"The Third Imperium galactic empire provides the setting for Marc W. Miller's classic SFRPG Traveller (1977) and its follow-up MegaTraveller (1986). In 1992 publisher Game Designers' Workshop adapted Traveller to its House System introduced in Twilight: 2000 and Dark Conspiracy. Traveller: The New Era moves the timeline forward to show the Imperium destroyed by civil war and a deadly artificial intelligence, the Virus. Trying to rebuild civilization, explorers venture across the fallen empire, making new contact with worlds cut off for decades from interstellar trade. Most planets are graveyards; the few survivors are low-tech and xenophobic. Many are ruled by TEDs (technologically elevated dictators), elites with access to a small cache of high-tech weaponry with which they control the population. But vigorous survivors are forging a better, more vibrant history across ten thousand worlds. In the New Era, the future starts now.
This offer presents the 1993 Deluxe Edition of the TNE rules along with almost all the key GDW-era supplements. We provide each ebook complete in .PDF (Portable Document Format). Like all Bundle of Holding titles, these books have NO DRM (Digital Restrictions Management), and our customers are entitled to move them freely among all their ereaders.
Ten percent of each purchase (after gateway fees) goes to this offer's designated charity, Human Rights Watch.
The total retail value of the titles in this offer at launch is US$150. Customers who pay just US$14.95 get all six rulebooks and supplements in our Starter Collection (retail value $70) as DRM-free .PDF ebooks:
- Traveller: The New Era Deluxe Edition (retail price $30): The complete 386-page rulebook plus many maps and play aids. Includes the 160-page technical sourcebook Fire, Fusion, & Steel.
- Survival Margin, World Tamer's Handbook, and Vampire Fleets (retail $10 apiece): Three essential setting sourcebooks.
- TNE Players' Forms (retail $10): Fourteen new sheets that let you organize all the stuff in the rising new empire.
Those who pay more than the threshold (average) price, which is set at $24.95 to start, also get our entire Bonus Collection with eight more supplements and adventures worth an additional $80:
- Two Regency sourcebooks: Keepers of the Flame and the Regency Combat Vehicle Guide (retail $10 apiece).
- The complete four-book set of Star Vikings (retail $10 apiece): the Path of Tears sourcebook, the adventure collection Smash & Grab, the Reformation Coalition Equipment Guide, and the Star Vikings character collection itself.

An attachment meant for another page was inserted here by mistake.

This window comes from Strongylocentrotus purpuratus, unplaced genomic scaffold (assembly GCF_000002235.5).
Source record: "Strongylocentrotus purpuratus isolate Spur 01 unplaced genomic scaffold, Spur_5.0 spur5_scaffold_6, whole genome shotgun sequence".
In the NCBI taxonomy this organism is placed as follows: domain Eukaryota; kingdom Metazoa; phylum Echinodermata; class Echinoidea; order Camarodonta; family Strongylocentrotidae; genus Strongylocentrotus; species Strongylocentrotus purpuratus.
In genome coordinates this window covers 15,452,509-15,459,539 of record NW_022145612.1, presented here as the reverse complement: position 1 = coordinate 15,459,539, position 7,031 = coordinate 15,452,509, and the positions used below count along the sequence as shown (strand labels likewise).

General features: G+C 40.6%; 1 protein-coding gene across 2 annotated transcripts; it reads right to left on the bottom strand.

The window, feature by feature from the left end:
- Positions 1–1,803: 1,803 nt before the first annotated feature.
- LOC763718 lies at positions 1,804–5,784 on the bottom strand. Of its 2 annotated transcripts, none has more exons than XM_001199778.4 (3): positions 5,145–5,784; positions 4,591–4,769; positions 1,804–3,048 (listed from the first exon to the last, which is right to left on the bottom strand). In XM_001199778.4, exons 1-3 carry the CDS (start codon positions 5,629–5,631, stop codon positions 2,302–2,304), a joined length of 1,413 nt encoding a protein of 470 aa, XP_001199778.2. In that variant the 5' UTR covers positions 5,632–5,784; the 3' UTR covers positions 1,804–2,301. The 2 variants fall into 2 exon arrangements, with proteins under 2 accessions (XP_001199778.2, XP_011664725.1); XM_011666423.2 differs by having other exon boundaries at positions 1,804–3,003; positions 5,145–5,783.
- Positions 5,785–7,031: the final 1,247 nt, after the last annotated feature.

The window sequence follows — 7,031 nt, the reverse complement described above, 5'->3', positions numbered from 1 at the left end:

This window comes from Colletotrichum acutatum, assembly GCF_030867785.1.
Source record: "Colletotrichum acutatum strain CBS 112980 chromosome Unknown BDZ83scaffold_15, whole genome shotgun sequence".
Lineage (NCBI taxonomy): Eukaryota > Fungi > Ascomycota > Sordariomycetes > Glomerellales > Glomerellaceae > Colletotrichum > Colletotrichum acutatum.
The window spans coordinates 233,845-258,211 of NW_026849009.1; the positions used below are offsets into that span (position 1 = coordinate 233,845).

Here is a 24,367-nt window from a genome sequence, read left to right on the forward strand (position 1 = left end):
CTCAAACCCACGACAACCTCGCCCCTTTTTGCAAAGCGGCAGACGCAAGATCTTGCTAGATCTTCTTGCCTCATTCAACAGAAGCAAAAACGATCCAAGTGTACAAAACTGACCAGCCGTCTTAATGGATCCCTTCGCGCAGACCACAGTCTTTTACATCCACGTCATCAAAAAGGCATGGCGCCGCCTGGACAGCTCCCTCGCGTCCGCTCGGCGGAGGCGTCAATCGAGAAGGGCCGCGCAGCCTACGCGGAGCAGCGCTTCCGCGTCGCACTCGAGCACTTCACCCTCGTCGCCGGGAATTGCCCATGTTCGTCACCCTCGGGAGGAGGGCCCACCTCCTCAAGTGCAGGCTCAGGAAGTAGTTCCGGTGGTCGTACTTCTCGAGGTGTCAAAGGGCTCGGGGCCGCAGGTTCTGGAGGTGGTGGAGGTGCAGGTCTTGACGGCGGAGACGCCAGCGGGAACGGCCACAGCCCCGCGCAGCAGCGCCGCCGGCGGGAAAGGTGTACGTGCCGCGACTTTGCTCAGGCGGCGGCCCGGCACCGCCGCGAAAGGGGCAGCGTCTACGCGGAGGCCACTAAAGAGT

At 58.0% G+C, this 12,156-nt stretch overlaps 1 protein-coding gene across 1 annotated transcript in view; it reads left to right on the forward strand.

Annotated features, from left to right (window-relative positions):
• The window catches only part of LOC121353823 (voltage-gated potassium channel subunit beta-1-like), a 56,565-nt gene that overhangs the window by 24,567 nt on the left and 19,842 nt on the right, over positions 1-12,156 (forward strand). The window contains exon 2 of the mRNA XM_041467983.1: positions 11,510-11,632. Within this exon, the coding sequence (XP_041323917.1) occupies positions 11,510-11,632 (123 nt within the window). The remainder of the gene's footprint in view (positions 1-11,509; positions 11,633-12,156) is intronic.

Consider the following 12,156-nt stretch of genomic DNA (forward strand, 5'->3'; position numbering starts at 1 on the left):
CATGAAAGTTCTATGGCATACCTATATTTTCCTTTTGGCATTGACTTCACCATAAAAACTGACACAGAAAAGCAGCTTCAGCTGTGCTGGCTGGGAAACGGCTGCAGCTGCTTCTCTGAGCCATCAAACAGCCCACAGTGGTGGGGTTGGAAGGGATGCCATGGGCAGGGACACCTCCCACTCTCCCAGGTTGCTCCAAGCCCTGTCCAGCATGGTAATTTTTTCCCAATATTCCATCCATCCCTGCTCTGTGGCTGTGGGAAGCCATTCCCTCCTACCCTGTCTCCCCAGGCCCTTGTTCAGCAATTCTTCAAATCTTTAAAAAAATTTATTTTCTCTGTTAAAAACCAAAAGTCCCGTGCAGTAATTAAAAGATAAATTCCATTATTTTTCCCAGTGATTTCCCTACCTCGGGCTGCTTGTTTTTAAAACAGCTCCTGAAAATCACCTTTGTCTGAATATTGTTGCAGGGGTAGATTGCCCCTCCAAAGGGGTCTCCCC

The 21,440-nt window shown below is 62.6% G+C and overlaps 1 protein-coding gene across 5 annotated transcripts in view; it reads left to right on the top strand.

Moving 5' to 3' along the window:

- Aliens of the Rim (retail $10): The manipulative Hivers and their elite shock troops, the Ithklur.
- TNE Referee's Screen (retail $10): Useful charts and a 16-page reference booklet. Includes, for the first time anywhere, a .PDF version of Lady Elise, an eight-page introductory adventure outline sold with the original hardcopy Referee's Screen in 1994."
I like SFRPGs. I like the original Traveller setting, though it does hand-wave a lot of the problems of gigantic interstellar empires, FTL travel, etc. etc. It's probably the SF system I've played the most. I already own about half of these books in dead tree format. Having said that, I might as well be honest - I don't like Traveller: The New Era at all.
It takes nearly everything that made the Traveller universe distinctive and throws it into the bin to set up a grimdark space travel future that is pretty much indistinguishable from all of the other grimdark space travel futures out there. The reason I own so much of the T:TNE stuff isn't that I was a huge fan back in 1992 - it's because Virgin closed the RPG sections of their Oxford Street store a little later and dumped everything at a tiny fraction of the original price, and I bought quite a lot of stuff while it was available, very little of which I've ever used.
Additionally, I'm not a big fan of the revised Traveller rules (or the other systems they're derived from), since they are so heavily biased towards combat that everything else seems to be an afterthought. Their origin in a post-apocalyptic WW3 setting might have something to do with that. Original Traveller was slightly better in that respect, though far from perfect. It may not be entirely coincidental that GDW (founded in 1973) folded in 1996, having launched several increasingly unsuccessful RPGs based on this rules set, although publication of Gary Gygax's dire Dangerous Journeys fantasy system, also 1992, followed by legal battles with TSR, probably didn't help their cash flow.
I'm not saying that you should avoid this at all costs - Traveller completists will probably want it if they don't already have this material, and it can be cherry-picked for an occasional idea, and you do get a reasonable amount for the money. But it isn't a version of the game I can honestly recommend.
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